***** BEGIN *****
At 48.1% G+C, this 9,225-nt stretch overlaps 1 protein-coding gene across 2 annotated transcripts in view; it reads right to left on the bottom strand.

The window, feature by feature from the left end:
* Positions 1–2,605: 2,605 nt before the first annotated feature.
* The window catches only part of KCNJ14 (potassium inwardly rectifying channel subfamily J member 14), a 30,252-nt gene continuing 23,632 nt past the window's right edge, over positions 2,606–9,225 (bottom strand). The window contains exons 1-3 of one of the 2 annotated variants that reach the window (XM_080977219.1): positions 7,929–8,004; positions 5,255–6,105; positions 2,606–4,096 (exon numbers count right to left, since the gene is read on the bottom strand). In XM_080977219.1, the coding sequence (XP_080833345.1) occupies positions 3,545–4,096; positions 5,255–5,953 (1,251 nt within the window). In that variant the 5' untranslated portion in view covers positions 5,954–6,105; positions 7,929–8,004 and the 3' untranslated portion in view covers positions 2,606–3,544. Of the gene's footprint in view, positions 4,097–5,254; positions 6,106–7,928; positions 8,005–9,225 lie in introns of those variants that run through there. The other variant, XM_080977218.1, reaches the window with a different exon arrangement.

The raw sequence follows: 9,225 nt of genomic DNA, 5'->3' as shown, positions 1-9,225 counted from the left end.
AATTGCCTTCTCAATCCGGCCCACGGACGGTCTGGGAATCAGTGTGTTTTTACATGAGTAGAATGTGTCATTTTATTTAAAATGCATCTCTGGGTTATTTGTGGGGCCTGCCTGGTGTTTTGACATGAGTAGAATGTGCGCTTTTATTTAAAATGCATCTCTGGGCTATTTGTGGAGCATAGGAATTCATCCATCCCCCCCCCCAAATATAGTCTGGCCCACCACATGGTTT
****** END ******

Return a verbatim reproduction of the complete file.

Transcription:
At 48.1% G+C, this 9,225-nt stretch overlaps 1 protein-coding gene across 2 annotated transcripts in view; it reads right to left on the bottom strand.

The window, feature by feature from the left end:
* Positions 1–2,605: 2,605 nt before the first annotated feature.
* The window catches only part of KCNJ14 (potassium inwardly rectifying channel subfamily J member 14), a 30,252-nt gene continuing 23,632 nt past the window's right edge, over positions 2,606–9,225 (bottom strand). The window contains exons 1-3 of one of the 2 annotated variants that reach the window (XM_080977219.1): positions 7,929–8,004; positions 5,255–6,105; positions 2,606–4,096 (exon numbers count right to left, since the gene is read on the bottom strand). In XM_080977219.1, the coding sequence (XP_080833345.1) occupies positions 3,545–4,096; positions 5,255–5,953 (1,251 nt within the window). In that variant the 5' untranslated portion in view covers positions 5,954–6,105; positions 7,929–8,004 and the 3' untranslated portion in view covers positions 2,606–3,544. Of the gene's footprint in view, positions 4,097–5,254; positions 6,106–7,928; positions 8,005–9,225 lie in introns of those variants that run through there. The other variant, XM_080977218.1, reaches the window with a different exon arrangement.

The raw sequence follows: 9,225 nt of genomic DNA, 5'->3' as shown, positions 1-9,225 counted from the left end.
AATTGCCTTCTCAATCCGGCCCACGGACGGTCTGGGAATCAGTGTGTTTTTACATGAGTAGAATGTGTCATTTTATTTAAAATGCATCTCTGGGTTATTTGTGGGGCCTGCCTGGTGTTTTGACATGAGTAGAATGTGCGCTTTTATTTAAAATGCATCTCTGGGCTATTTGTGGAGCATAGGAATTCATCCATCCCCCCCCCCAAATATAGTCTGGCCCACCACATGGTTT